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Intro to Evaluative Arguments. Stasis Theory: Part II. Toulmin Arguments . The Toulmin system is a way of schematizing your arguments. It helps you to think through the assumptions underlying your assertions. Enthymemes .

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intro to evaluative arguments

Intro to Evaluative Arguments

Stasis Theory: Part II

toulmin arguments
Toulmin Arguments

The Toulmin system is a way of schematizing your arguments. It helps you to think through the assumptions underlying your assertions.

enthymemes
Enthymemes

The heart of the Toulmin argument is the enthymeme. This is a sentence comprised of a claim and a reason.

EX: “Superman is a good superhero because he is very strong.”

Claim = Superman is a good superhero

Reason = because he is very strong.

supporting components of toulmin arguments grounds
Supporting Components of Toulmin Arguments : Grounds
  • An enthymeme (claims + reason) is supported by grounds.
  • Grounds are the evidence behind the generalization in the reason.
  • In the Superman example, the reason was, “because he is very strong.” The grounds would be, “he was able to pick up automobiles when he was a toddler”
supporting components of toulmin arguments warrant
Supporting Components of Toulmin Arguments : Warrant
  • The warrant is the assumption that underlies your enthymeme. In a sense, it is the logical bridge between the claim & the reason
  • In the Superman example, “Superman is a good superhero because he is very strong,” the assumption (warrant) underlying the argument is that “good superheroes are very strong”.
supporting components of toulmin arguments backing
Supporting Components of Toulmin Arguments : Backing
  • The backing is the explanation or justification of the warrant. This is a good point in your thinking at which to be self-critical: does your warrant in fact make sense?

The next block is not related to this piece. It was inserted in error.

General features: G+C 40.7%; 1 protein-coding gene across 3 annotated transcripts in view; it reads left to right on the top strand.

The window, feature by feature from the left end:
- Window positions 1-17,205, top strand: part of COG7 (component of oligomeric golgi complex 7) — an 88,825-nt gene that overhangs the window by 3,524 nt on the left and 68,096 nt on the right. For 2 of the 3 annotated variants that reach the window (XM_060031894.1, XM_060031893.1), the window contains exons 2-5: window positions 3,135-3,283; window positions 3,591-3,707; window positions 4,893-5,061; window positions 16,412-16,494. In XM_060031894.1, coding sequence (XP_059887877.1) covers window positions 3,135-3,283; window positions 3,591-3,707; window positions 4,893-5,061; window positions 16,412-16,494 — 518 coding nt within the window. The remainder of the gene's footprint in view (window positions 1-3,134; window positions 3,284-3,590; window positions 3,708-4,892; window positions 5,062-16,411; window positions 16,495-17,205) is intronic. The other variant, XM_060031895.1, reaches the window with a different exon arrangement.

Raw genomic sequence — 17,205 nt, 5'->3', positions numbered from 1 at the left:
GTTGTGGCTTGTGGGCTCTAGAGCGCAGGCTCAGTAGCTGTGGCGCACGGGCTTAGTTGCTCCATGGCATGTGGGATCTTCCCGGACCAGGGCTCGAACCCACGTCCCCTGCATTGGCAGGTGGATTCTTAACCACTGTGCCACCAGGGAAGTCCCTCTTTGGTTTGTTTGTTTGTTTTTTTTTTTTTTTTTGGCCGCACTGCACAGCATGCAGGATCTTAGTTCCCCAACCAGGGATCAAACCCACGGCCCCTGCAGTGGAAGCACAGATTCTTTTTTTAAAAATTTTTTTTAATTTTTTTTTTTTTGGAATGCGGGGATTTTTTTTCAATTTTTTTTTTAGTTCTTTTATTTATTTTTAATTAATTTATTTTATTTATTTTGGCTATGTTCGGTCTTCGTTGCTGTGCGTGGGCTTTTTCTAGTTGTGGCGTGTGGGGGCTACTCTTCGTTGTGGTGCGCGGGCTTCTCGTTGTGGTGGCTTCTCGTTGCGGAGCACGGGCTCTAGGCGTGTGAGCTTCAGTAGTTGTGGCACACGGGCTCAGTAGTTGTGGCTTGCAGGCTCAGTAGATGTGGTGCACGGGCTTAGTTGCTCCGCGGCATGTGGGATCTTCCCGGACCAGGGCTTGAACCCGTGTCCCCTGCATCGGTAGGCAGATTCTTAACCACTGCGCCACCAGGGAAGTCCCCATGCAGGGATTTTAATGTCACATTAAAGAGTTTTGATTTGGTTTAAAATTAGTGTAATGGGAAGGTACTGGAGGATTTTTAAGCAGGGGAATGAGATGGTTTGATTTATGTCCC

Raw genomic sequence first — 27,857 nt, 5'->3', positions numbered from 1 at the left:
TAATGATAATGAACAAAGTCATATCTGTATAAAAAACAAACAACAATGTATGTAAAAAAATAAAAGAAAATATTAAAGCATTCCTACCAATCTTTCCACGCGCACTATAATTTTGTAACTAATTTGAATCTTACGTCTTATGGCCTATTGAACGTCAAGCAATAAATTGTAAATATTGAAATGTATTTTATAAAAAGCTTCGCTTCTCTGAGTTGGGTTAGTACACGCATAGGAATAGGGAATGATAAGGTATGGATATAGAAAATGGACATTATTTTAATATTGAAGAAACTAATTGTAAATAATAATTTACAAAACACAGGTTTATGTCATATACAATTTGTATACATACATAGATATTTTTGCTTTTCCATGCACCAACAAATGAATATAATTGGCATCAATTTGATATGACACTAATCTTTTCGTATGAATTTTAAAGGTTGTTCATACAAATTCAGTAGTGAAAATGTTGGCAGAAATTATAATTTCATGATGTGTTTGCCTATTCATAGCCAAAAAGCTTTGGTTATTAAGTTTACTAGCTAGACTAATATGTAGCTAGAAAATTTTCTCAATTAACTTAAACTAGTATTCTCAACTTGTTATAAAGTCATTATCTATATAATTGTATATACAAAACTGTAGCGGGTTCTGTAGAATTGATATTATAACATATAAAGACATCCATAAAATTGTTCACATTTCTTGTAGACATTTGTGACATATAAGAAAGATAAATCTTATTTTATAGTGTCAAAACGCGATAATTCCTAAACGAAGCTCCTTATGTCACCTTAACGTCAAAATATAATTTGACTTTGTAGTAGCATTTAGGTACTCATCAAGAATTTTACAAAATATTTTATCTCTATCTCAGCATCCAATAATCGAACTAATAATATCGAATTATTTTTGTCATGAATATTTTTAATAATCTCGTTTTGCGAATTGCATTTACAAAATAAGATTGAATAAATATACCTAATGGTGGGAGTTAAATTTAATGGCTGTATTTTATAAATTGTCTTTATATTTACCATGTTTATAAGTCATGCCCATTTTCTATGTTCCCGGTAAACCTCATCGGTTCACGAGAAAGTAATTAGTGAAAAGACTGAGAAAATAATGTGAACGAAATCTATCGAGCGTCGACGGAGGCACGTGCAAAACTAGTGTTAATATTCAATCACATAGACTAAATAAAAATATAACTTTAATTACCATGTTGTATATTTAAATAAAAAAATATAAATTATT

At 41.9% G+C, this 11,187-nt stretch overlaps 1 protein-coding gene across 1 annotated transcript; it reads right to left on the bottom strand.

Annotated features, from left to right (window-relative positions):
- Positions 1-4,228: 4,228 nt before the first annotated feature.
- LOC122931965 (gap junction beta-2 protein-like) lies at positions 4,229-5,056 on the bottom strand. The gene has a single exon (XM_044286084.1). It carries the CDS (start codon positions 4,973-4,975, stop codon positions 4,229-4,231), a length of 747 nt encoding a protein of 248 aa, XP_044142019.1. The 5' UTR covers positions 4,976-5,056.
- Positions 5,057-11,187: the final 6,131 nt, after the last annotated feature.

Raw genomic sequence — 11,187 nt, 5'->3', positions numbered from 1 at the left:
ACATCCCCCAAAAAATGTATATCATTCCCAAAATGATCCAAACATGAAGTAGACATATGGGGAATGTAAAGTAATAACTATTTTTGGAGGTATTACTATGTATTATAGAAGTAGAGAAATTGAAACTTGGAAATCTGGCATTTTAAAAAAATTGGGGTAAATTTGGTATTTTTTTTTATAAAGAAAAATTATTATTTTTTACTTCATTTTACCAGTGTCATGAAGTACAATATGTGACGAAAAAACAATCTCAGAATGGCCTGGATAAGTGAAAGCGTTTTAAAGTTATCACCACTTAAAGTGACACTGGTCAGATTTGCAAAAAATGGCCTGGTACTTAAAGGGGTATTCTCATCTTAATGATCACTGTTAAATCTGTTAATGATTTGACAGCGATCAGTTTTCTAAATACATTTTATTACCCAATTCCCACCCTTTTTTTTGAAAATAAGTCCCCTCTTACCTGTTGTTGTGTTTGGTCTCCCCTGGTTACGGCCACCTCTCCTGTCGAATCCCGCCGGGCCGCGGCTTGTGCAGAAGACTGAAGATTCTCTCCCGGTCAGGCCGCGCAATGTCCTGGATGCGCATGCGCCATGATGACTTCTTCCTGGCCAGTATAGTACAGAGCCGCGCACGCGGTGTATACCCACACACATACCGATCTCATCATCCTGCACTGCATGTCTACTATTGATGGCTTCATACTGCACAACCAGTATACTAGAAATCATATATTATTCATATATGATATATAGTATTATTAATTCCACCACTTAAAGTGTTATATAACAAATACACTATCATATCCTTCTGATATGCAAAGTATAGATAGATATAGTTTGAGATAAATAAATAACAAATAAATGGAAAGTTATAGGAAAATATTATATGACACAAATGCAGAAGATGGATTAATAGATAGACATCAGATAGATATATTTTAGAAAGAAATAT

• For example, the backing behind the assumption (warrant) that good superheroes are very strong is that “famous superheroes are very strong – such as Spiderman, the Incredible Hulk, and so on.”
  • However, a critic could point out that Batman and Inspector Gadget are superheroes, but mainly by virtue of their hardware, not their strength.
toulmin arguments revision
Toulmin Arguments: Revision
  • After having examined the backing behind the warrant that subsudizes my argument (enthymeme), it is obvious that I need to re-think my reason.
  • At this stage, I might say that “Superman is a good superhero because he uses his powers to help people.” Now my grounds, backing & warrant have changed, so I would need to examine them anew.
slide8
X & Y
  • Synonymous with the terms “genus” & “species”
  • X is the individual case; Y is the larger group to which X does (or does not) belong.
  • This is applicable to both definitional and evaluative arguments
x y continued
X & Y Continued
  • The Oxford English Dictionary is the most authoritative dictionary in the English language
  • X = The OED; Y = authoritative English language dictionaries
  • This pinot noir is an excellent wine
  • X = this pinot noir; Y= excellent wines
definitional vs evaluative arguments
Definitional vs Evaluative Arguments
  • The “X is or is not a Y” format is very similar for both definitional and evaluative arguments